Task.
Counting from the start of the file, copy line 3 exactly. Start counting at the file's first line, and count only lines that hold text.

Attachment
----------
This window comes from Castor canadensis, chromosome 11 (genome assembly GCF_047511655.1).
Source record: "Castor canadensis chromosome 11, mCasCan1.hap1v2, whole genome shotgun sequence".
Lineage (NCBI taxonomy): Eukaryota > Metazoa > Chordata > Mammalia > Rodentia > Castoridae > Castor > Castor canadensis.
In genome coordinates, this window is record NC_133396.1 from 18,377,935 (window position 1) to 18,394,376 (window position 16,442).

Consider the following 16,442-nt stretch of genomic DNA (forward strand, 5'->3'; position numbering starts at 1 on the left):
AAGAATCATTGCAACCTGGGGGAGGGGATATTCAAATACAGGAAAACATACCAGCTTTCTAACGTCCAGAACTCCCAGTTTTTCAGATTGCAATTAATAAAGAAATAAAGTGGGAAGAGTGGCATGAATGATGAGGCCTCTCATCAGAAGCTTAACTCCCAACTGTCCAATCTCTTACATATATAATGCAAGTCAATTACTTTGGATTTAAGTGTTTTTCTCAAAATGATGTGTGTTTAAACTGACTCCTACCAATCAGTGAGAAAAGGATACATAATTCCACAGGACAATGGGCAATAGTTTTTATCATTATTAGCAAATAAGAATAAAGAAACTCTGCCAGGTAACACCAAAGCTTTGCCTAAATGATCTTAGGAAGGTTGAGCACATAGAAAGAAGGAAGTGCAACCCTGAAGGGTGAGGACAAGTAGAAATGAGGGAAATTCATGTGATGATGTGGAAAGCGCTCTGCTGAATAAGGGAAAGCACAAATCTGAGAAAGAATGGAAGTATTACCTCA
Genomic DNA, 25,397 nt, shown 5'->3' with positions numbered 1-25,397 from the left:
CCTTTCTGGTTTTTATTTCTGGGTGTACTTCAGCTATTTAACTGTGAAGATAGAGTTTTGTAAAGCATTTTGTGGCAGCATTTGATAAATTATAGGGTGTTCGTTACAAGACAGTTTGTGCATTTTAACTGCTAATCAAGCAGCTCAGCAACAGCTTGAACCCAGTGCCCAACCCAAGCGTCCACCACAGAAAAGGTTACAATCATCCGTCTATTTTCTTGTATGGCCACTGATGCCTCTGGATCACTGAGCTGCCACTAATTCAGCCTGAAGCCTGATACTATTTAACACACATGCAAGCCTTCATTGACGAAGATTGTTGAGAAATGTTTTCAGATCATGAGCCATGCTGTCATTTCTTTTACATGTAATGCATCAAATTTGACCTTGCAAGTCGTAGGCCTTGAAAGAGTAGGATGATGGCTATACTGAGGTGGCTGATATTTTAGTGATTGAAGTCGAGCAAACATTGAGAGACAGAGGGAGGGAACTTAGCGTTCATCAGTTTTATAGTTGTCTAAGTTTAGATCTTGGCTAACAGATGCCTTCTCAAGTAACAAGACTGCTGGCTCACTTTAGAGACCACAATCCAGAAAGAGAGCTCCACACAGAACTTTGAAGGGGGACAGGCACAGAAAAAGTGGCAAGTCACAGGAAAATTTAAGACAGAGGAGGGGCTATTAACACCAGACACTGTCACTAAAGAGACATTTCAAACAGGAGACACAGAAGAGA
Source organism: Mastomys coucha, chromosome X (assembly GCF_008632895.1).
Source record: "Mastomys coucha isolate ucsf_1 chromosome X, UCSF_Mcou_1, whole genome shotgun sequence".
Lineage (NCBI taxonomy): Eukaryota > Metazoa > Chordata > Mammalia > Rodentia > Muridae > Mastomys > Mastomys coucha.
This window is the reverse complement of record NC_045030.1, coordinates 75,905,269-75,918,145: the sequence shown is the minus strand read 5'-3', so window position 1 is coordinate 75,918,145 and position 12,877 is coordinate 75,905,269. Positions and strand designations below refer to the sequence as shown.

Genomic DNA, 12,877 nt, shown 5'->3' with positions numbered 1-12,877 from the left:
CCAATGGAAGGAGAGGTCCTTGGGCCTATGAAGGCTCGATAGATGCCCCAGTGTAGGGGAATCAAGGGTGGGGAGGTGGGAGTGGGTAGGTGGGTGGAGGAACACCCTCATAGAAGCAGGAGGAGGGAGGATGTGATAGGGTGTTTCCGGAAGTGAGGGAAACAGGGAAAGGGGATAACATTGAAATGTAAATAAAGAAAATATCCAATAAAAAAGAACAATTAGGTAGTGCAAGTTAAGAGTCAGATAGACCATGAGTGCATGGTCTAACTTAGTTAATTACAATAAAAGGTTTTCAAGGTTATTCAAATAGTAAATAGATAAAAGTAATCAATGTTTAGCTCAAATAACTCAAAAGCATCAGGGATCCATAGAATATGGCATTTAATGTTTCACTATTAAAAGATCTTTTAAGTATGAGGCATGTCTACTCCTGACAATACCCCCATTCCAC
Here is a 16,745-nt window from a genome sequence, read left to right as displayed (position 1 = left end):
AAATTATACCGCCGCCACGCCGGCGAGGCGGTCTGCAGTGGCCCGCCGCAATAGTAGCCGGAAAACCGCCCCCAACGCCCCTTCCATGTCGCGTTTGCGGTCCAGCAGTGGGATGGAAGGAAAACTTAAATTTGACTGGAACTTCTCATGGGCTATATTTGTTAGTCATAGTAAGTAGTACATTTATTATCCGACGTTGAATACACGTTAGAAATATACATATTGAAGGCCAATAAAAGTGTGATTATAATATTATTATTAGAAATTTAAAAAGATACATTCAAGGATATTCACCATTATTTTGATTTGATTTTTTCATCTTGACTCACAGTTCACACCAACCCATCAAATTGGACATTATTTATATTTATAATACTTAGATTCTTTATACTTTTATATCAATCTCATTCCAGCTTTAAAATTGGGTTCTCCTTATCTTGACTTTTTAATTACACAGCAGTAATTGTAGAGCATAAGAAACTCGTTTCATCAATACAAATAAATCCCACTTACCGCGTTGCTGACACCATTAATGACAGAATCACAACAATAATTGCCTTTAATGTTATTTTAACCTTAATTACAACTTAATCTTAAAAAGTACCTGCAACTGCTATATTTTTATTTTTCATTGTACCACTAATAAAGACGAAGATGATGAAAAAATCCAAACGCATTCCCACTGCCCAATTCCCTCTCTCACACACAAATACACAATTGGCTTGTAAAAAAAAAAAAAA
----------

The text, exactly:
Lineage (NCBI taxonomy): Eukaryota > Metazoa > Chordata > Mammalia > Rodentia > Castoridae > Castor > Castor canadensis.